As a Platinum Delta SkyMiles cardholder, Deb and her family were each able to check one bag for free. Normally, a free checked bag perk would go unused, as Deb never checks bags — choosing instead to pack light and carry on any luggage she needs. But since the family would be camping out of a car for nearly three weeks, being able to check four bags for free was a godsend. Deb filled those four bags with every piece of camping equipment they would need — 200 pounds worth to be exact. From folding chairs, tents, and air mattresses to sleeping bags and even a portable stove, everything her family needed for a successful camping trip was tucked inside four free checked bags.

Expense category Regular price What Deb paid
Flights $2,716 $45

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Hotels and campgrounds

On their National Park adventure, Deb and her family spent three weeks traveling throughout the Southwest, alternating between camping and staying at hotels. To keep everyone feeling rejuvenated, they would spend two days camping, then two days at a hotel, two days camping, and so on and so forth.

This way, the family wasn’t stuck using campground facilities the entire trip, not to mention that it was a bit more refreshing to sleep in a bed every once in a while. To secure the best campgrounds and best campsites within those campgrounds, Deb booked her reservations six months in advance, paying $20 per night for a total of $160.

Deb P Family National Park Trip

Not all the hotels they stayed at were booked on points, and that’s how they wanted it. “If there’s a particular hotel that I want to stay at and I can’t do it on points, I’ll spend the money,” Deb says. “I always look at my trips as like, we’re saving a significant amount of money, so I don’t need to do the entire thing on points. So, half of them [hotels] were on points, and half were out of pocket.”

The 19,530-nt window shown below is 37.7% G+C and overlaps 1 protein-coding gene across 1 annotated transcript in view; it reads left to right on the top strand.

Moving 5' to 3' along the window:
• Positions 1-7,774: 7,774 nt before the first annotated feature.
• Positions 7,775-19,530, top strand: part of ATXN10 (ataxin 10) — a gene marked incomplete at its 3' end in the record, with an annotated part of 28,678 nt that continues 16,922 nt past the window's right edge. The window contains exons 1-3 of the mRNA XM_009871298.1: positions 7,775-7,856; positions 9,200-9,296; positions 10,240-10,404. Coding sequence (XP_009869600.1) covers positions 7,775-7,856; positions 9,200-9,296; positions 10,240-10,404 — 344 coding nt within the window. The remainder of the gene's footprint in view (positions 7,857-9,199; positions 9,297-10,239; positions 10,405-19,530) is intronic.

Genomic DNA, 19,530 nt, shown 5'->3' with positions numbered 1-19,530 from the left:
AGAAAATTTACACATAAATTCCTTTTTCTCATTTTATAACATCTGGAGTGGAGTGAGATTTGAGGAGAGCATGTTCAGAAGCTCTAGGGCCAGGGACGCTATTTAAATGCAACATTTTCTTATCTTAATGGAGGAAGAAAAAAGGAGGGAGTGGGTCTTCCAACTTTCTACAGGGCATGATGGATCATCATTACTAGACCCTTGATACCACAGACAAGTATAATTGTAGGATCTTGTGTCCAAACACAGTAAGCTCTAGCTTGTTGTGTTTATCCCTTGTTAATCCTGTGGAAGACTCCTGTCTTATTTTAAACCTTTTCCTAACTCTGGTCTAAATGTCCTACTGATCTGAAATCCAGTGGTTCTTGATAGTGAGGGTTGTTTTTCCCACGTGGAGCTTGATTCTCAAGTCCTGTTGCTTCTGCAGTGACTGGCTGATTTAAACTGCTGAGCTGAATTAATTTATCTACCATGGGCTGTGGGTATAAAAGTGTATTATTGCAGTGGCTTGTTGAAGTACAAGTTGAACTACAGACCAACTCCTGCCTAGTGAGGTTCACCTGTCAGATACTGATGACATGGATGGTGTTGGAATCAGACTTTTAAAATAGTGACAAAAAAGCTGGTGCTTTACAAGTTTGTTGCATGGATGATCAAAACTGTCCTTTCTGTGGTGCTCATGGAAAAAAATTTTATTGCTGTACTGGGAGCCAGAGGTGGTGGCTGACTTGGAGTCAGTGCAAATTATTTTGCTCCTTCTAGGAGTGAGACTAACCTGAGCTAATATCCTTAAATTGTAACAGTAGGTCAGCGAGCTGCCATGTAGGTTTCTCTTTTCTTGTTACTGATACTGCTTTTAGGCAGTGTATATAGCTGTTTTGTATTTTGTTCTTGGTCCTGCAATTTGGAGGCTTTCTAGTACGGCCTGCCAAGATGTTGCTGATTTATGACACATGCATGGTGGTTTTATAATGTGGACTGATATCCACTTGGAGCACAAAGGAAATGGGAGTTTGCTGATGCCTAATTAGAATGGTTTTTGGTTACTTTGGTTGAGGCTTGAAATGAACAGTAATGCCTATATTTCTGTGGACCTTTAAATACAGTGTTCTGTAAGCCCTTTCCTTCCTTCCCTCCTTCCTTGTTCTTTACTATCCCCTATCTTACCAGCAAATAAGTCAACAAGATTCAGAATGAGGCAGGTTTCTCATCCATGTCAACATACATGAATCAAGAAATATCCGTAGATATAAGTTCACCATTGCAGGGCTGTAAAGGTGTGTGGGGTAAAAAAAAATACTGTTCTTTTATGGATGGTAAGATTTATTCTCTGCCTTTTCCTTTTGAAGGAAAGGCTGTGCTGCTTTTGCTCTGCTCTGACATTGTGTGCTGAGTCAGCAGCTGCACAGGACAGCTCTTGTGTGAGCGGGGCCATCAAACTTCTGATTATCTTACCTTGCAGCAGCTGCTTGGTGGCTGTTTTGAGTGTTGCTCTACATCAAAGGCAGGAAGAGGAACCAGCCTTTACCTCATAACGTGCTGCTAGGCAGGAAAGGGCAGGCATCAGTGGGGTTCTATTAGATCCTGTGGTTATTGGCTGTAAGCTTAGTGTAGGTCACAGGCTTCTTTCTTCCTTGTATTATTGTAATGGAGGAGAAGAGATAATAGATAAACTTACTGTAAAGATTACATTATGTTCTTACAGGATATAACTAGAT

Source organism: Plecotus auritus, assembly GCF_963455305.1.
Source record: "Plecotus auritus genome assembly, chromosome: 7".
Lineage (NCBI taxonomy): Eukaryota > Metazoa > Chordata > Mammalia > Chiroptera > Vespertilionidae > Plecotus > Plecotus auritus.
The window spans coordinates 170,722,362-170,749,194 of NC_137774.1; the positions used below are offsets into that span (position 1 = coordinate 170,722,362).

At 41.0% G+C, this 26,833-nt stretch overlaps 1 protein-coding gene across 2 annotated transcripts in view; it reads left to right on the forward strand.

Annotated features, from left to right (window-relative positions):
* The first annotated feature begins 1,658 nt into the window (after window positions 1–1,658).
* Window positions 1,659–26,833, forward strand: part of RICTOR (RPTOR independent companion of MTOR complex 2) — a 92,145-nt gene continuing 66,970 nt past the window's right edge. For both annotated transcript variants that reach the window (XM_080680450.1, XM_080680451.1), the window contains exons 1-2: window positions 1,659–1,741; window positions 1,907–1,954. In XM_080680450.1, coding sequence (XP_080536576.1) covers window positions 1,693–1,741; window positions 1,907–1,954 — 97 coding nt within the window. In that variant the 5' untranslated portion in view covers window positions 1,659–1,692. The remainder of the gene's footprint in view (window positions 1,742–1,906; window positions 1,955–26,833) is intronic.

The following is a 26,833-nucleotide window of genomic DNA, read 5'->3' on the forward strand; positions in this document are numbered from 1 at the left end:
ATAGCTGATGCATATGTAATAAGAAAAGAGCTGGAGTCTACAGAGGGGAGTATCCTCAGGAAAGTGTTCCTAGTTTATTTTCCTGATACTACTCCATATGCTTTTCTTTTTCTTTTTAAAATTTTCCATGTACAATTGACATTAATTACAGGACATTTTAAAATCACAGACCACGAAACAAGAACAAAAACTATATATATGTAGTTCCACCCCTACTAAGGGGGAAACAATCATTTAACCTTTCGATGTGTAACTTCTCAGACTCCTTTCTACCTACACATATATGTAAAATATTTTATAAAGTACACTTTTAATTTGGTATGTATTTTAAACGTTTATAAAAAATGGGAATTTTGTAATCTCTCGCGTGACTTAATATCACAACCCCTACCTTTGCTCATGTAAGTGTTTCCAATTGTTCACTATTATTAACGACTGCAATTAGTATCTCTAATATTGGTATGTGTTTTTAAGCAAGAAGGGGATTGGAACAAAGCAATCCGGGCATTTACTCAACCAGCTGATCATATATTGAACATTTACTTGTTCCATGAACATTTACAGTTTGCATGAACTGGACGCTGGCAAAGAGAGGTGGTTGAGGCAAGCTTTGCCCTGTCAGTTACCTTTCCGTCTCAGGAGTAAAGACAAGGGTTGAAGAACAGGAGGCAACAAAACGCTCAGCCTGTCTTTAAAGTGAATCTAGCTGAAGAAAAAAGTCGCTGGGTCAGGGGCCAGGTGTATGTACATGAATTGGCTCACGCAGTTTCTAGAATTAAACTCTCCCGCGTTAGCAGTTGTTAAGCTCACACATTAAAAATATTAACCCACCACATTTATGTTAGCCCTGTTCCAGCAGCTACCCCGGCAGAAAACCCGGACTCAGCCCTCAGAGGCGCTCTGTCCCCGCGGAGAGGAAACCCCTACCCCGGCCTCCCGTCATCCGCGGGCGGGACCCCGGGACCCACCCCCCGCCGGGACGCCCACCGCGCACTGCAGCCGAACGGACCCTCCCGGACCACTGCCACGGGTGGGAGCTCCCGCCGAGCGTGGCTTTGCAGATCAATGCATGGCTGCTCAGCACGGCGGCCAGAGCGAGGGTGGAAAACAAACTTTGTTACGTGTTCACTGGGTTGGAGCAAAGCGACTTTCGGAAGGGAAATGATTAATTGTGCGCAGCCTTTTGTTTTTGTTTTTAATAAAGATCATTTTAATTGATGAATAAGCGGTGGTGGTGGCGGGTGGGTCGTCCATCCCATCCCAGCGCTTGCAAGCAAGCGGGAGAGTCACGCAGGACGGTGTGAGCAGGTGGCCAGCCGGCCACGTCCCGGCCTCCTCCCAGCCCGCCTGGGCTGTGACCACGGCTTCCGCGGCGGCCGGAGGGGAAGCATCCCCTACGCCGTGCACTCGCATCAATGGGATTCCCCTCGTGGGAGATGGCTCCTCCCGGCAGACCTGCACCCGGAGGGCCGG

Many of the hotels the family did stay at were booked through Hotels.com using Deb’s Chase Sapphire Reserve, including a two-night stay at a Kimpton hotel using Chase Ultimate Rewards points. By booking through Hotels.com, each stay would go toward the free night perk you earn after every 10 nights booked through the website. Deb also stayed two nights at a Hampton Inn using her Hilton Honors American Express Aspire Card (formerly the Ascend Card), two nights at a Springhill Suites using Marriott points, and one night at a hotel using The Platinum Card from American Express. For the nights Deb paid out of pocket, she paid a total of $1,600.

Expense category Regular price What Deb paid
Hotels $2,728* $1,600
Campgrounds $160 $160
Total $2,888 $1,760

*Hotel cost estimated based off current market values.

Rental cars

Deb’s road trip began in Las Vegas, Nevada. Since they flew in, the family had to grab a car once they landed. However, they skipped the rentals at the airport and headed to an Enterprise Rent-A-Car just a quick Uber ride away.

Deb went to this particular car rental location because of the deal she got on AutoSlash. With AutoSlash, you enter the dates and type of vehicle you want and it searches all the car rental companies in a given area to find the least expensive option. Not only that, it will continue to monitor inventory for lower rates from the time you make the reservation until you pick up your car. If AutoSlash finds a better price, you’ll be notified and you can choose whether or not to update your reservation. Since you don’t pay until you pick up your car, there’s no reason not to get the best price available.